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The Best New Music In Dallas: Midsummer Edition

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Six Shooter is a recurring feature where we highlight six new releases by North Texas based musicians with some extra ammo to spare.

Last week, we took a look back at the year to date in Dallas music. We picked out the best North Texas concerts and raised a glass to our favorite local albums. Leon Bridges, whose debut Coming Home has already sold 38,000 copies and went to the top of Billboard's R&B charts, also topped our list of local albums. But with all that excitement behind us, we want to make sure we don't miss any of the great new music that's had us excited this summer. Here's what's had us most excited so far in June and July.

Radioactivity - Silent Kill
Good things are happening in Dallas. Leon Bridges, as we said, is getting lots of national attention. So, too, is our rap scene — a fact that's still pretty new to local rap connoisseurs. But there have always been a few scrappy punk bands in Denton and Dallas catching the eyes of angel-headed hipsters. For instance, Radioactivity, whose new album Silent Kill was premiered on Noisey. It's a loud, aggressive, no bullshit record. Some of the moments here are really catchy and brilliant — maybe even enough to turn a mosh pit into a cool, modern-day dance pit.

Film Noir - Pink Polo EP
This project made it onto our albums of the year (so far) list, and it did so for the simple fact it is amazing. It features Medasin, a teenage producer from North Texas, and Masango, a singer from Virginia. Wow, do they make a hell of a team. These folks are nearly on to a new wave, being absolutely unafraid to explore uncharted waters in music. They call this genre "traphouse jazz," but I wouldn’t call it that. You dance and you feel this music on a soulful level, not just a purely visceral one. There are moments with thundering bass that would typically be associated with EDM or bounce, but with a sweet sax interlude thrown in. This stuff is most like "future bounce jazz." 

Quentin Moore - Dallas Medley
Quentin Moore, an R&B singer with as smooth and sultry a voice as they come, made a superb medley of Dallas R&B and soul songs. It features the likes of Erykah Badu, Leon Bridges, RC & the Gritz and Johnny Stimson; he even snuck in a song by himself in there. Moore’s rundown of R&B from Dallas is excellent and a crash course for anyone interested in the rhythm and blues from the Triple D. 

The Outfit, TX - "Big Daddy"
The Outfit, TX have been included in each and every one of these columns, and for a damn good reason. Every song they’ve released this year has been better than the next. “Big Daddy” is yet another ode to taking another guy’s significant other and having sex with her. The twist here is slight, but comical: The Outfit say they don't have to be the papa, just the "big daddy." We’ve been down this road a million times before, but charisma can make anything feel (almost) new.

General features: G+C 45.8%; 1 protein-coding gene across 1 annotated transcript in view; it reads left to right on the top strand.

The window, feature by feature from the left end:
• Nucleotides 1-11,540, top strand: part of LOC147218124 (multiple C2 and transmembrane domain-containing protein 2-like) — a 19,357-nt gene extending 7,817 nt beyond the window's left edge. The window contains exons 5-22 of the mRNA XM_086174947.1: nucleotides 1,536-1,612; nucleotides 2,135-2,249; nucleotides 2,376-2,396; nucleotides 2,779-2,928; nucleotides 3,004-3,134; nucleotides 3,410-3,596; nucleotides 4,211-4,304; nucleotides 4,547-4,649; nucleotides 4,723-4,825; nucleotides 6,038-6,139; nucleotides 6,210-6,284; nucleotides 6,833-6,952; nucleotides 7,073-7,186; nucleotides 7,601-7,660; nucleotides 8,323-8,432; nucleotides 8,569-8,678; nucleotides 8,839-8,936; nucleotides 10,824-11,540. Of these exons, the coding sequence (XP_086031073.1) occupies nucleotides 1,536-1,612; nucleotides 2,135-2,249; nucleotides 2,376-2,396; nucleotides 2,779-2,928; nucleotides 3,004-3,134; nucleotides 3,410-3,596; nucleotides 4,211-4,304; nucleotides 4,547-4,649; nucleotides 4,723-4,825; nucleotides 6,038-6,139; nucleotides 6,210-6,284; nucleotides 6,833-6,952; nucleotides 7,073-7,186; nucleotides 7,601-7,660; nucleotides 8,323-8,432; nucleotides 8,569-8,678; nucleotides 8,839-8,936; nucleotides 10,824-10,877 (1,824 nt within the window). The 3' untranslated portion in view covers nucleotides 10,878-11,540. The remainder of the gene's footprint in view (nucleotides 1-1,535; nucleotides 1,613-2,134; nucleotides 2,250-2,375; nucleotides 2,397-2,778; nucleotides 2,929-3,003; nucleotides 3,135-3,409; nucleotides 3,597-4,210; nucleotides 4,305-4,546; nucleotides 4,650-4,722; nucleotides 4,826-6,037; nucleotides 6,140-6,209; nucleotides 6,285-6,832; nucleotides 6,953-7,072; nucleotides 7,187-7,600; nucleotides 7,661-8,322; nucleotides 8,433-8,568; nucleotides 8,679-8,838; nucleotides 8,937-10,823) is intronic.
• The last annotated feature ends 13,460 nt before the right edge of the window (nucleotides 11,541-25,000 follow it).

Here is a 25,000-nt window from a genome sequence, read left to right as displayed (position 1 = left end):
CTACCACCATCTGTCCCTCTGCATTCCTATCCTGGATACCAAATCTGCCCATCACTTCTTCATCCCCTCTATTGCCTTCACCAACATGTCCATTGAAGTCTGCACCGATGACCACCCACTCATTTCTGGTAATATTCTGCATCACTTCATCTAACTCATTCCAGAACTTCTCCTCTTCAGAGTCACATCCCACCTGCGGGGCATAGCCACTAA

88 Killa - "MPH"
Jeremy Biggers continues to direct the most interesting videos in Dallas. This one for "MPH" is simple, which probably has a little bit to do with the sling on 88 Killa’s arm. Biggers uses a minimalistic stage with arm candy, a chinchilla and the rapper in question being as cool as can be. The song, produced by X the Misfit, is a nice mixture of dark and throwback with bass that’s deep and warped, plus snares that recall the year ‘88 itself. The hook is all about ambition— a million dollars for every mile per hour on the dashboard. Taxes will suck, but life would be luxurious. 

Blessin' and Dripping Wet Double EP
Dallas Distortion Music put out a bunch of cassette tapes for the summer. I would say the best — er, let’s act like we’re running for president here — my favorite is the Dripping Wet and Blessin' double EP. It's a two-for-one of two of Dallas' most promising indie bands. Well, it would be promising if Blessin' hadn't played their final show (for now, anyway) last night at Sons of Hermann Hall. So long to the band. The run was good. And who knows: It may be goodbye, or it may just be "'til we meet again."  

Buffalo Black - "1984"

Few pieces of literature are as frightening as George Orwell's classic dystopian novel, 1984. On his song of the same name, Buffalo Black borrows from the book's bleak and hopeless goalposts in the novel — slogans like WAR IS PEACE, FREEDOM IS SLAVERY, IGNORANCE IS STRENGTH and other bits of propaganda sprawled along walls by Big Brother. The production here is stark enough to put you straight into a mindstate to question the powers that be and stay woke. Systemic oppression here is the Room 101 and Buffalo Black is well aware. The jig is up. Way, way, way up. 

Extra Ammo 

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